Did you know that the Digital Economy Act 2010 was enacted last month? If so, do you know how it affects you? The title makes it sound like a very dry topic, but in fact anyone who lives in the UK should be interested because it affects any UK creator, distributor or consumer of content on the web. On Wednesday 1st June, John Stobart of Harvey Ingram LLP gave an overview of the Act in an excellent presentation, “Legal Aspects of Online Business and the Digital Economy Act 2010”. The talk was hosted by Amplified Leicester at the Phoenix Square Digital Media Centre, Leicester.
Following the noble aims of the Digital Britain report, which mapped our existing use of the Internet as well as ways of enabling more Britons to access online content, it has of course become necessary to legislate how we do this. Most people are aware of the struggle of the film, music and publishing industries to maintain profitability when so much content is available for free or at very low cost on the web. It seems that fewer people are also aware that much of what is available is offered without the permission or sanction of the copyright owners. The ease and speed with which one can download content leads people to think that it must always be okay to do so.
But the scary thing is that even those who scrupulously avoid piracy may fall foul of the new Act. It could affect you negatively, even if you personally have not done anything illegal. This is because of draconian provisions requiring ISPs (Internet Service Providers) to write threatening letters to the owners of connections being used for illegal downloading, to provide to copyright holders the contact details of those people, and ultimately to limit bandwidth or cut internet connection completely if the copyright infringement is proven to have occurred.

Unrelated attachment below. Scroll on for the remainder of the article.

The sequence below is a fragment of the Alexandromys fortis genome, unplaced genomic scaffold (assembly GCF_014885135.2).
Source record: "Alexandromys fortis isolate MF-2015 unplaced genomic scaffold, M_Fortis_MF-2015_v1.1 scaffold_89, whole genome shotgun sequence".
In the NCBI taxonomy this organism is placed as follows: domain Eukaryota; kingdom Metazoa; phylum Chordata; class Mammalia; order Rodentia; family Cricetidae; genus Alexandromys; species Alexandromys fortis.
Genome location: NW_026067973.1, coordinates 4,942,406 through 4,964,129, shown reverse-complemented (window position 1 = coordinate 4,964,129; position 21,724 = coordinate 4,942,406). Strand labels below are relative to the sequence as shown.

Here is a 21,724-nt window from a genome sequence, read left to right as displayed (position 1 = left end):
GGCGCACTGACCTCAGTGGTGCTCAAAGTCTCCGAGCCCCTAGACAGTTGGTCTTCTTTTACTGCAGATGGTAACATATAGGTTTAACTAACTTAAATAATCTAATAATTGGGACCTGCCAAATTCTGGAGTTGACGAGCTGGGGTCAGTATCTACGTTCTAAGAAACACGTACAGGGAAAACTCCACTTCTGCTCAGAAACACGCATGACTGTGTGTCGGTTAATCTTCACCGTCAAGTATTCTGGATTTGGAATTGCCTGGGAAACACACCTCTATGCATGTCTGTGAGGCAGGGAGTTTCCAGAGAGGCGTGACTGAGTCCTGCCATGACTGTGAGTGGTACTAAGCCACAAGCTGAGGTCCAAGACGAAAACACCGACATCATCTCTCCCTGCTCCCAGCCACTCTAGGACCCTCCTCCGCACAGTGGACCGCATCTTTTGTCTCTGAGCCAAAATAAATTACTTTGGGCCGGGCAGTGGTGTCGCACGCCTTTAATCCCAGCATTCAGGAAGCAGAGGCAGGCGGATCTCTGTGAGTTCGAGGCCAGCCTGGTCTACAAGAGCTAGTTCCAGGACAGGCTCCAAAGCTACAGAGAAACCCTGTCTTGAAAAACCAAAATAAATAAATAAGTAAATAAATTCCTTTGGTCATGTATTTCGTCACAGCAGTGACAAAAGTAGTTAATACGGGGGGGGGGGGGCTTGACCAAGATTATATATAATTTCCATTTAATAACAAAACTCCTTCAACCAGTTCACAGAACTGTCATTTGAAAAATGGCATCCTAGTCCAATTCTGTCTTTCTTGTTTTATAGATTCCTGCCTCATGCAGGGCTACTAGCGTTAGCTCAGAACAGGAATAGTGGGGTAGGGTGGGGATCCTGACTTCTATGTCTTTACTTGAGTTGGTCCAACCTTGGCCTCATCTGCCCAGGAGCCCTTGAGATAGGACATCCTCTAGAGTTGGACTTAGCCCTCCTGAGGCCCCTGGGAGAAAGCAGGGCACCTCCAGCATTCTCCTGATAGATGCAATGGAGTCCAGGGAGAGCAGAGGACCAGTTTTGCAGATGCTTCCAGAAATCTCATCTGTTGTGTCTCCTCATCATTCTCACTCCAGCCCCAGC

No provision is made for the possibility that the owner might not have committed or even know about the infringement, or for the many innocent people potentially affected by such a cut-off, for example in a family where a teenager illegally downloads music or films and less tech-savvy parents are unaware of this, or where remote hackers simply make use of inadequately secured wifi access points from neighbouring houses. The Act in its current form also begs the question of how these punishments will prevent the large-scale piracy of professionals who have the expertise and flexibility to change methods rapidly to keep ahead of the law.
This poorly-thought-out legislation was rushed through parliament by Labour without proper debate, so it is now law, and although the Lib Dems claimed at their recent special conference that they would seek to repeal some of its measures, they have not so far taken any steps to do so. However, you may still be able to influence some aspects of its implementation via the current Ofcom consultation on how “to give effect to measures introduced in the Digital Economy Act 2010 (“DEA”) aimed at reducing online copyright infringement. Specifically (they) are seeking views on a code of practice called “the Online Copyright Infringement Initial Obligations Code”. This consultation period ends on Friday 30th July.
John Stobart pointed out that, from a legal point of view, this legislation should lead to a lot of “interesting” cases, but while this is good news for lawyers, it is less so for those who may have to pay their fees! But it’s good to know that people like John are on top of this game. If you have an online copyright issue, contact him at www.harveyingram.com.
For general information apart from the Act itself, the Wikipedia entry is a starting point with its selection of links to external sources.
(This post was first published on http://www.get-it-write.com and is adapted and republished here with the permission of the author.)
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